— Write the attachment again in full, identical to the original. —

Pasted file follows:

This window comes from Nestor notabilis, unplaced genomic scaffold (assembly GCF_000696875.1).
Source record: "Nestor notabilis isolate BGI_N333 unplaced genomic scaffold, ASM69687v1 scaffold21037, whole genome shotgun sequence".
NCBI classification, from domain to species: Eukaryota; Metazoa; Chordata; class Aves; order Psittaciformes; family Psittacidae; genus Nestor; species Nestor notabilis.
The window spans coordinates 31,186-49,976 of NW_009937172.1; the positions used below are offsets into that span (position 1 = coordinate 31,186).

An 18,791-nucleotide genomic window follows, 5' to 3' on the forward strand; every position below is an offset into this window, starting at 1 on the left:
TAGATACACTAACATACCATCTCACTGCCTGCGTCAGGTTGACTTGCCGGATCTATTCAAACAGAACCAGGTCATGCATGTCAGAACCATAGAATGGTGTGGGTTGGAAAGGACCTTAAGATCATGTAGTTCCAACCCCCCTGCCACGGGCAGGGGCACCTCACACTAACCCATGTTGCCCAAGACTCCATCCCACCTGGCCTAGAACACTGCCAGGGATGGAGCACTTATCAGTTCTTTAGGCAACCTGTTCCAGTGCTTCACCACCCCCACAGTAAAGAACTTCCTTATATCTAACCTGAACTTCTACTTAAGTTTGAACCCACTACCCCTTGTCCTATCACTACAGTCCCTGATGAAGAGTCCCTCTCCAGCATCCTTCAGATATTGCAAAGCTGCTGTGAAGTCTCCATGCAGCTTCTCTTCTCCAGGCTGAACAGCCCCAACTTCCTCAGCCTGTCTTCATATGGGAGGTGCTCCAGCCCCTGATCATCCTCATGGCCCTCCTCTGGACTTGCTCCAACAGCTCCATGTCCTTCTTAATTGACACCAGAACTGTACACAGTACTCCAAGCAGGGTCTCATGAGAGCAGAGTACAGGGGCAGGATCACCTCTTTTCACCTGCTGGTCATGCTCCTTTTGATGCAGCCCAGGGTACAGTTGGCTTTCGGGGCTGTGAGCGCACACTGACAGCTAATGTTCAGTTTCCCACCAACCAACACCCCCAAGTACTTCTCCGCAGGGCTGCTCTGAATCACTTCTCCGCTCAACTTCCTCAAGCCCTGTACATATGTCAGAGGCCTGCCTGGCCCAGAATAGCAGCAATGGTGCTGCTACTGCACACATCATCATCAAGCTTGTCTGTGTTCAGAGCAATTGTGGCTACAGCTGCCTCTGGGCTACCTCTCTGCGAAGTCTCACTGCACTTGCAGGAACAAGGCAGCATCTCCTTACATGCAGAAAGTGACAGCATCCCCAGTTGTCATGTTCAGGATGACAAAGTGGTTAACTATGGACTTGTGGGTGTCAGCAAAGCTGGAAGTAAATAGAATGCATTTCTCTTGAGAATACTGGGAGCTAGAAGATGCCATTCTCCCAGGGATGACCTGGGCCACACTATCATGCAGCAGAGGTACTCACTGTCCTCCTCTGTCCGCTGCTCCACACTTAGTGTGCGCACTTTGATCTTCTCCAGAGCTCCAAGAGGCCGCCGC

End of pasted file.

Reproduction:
This window comes from Nestor notabilis, unplaced genomic scaffold (assembly GCF_000696875.1).
Source record: "Nestor notabilis isolate BGI_N333 unplaced genomic scaffold, ASM69687v1 scaffold21037, whole genome shotgun sequence".
NCBI classification, from domain to species: Eukaryota; Metazoa; Chordata; class Aves; order Psittaciformes; family Psittacidae; genus Nestor; species Nestor notabilis.
The window spans coordinates 31,186-49,976 of NW_009937172.1; the positions used below are offsets into that span (position 1 = coordinate 31,186).

An 18,791-nucleotide genomic window follows, 5' to 3' on the forward strand; every position below is an offset into this window, starting at 1 on the left:
TAGATACACTAACATACCATCTCACTGCCTGCGTCAGGTTGACTTGCCGGATCTATTCAAACAGAACCAGGTCATGCATGTCAGAACCATAGAATGGTGTGGGTTGGAAAGGACCTTAAGATCATGTAGTTCCAACCCCCCTGCCACGGGCAGGGGCACCTCACACTAACCCATGTTGCCCAAGACTCCATCCCACCTGGCCTAGAACACTGCCAGGGATGGAGCACTTATCAGTTCTTTAGGCAACCTGTTCCAGTGCTTCACCACCCCCACAGTAAAGAACTTCCTTATATCTAACCTGAACTTCTACTTAAGTTTGAACCCACTACCCCTTGTCCTATCACTACAGTCCCTGATGAAGAGTCCCTCTCCAGCATCCTTCAGATATTGCAAAGCTGCTGTGAAGTCTCCATGCAGCTTCTCTTCTCCAGGCTGAACAGCCCCAACTTCCTCAGCCTGTCTTCATATGGGAGGTGCTCCAGCCCCTGATCATCCTCATGGCCCTCCTCTGGACTTGCTCCAACAGCTCCATGTCCTTCTTAATTGACACCAGAACTGTACACAGTACTCCAAGCAGGGTCTCATGAGAGCAGAGTACAGGGGCAGGATCACCTCTTTTCACCTGCTGGTCATGCTCCTTTTGATGCAGCCCAGGGTACAGTTGGCTTTCGGGGCTGTGAGCGCACACTGACAGCTAATGTTCAGTTTCCCACCAACCAACACCCCCAAGTACTTCTCCGCAGGGCTGCTCTGAATCACTTCTCCGCTCAACTTCCTCAAGCCCTGTACATATGTCAGAGGCCTGCCTGGCCCAGAATAGCAGCAATGGTGCTGCTACTGCACACATCATCATCAAGCTTGTCTGTGTTCAGAGCAATTGTGGCTACAGCTGCCTCTGGGCTACCTCTCTGCGAAGTCTCACTGCACTTGCAGGAACAAGGCAGCATCTCCTTACATGCAGAAAGTGACAGCATCCCCAGTTGTCATGTTCAGGATGACAAAGTGGTTAACTATGGACTTGTGGGTGTCAGCAAAGCTGGAAGTAAATAGAATGCATTTCTCTTGAGAATACTGGGAGCTAGAAGATGCCATTCTCCCAGGGATGACCTGGGCCACACTATCATGCAGCAGAGGTACTCACTGTCCTCCTCTGTCCGCTGCTCCACACTTAGTGTGCGCACTTTGATCTTCTCCAGAGCTCCAAGAGGCCGCCGC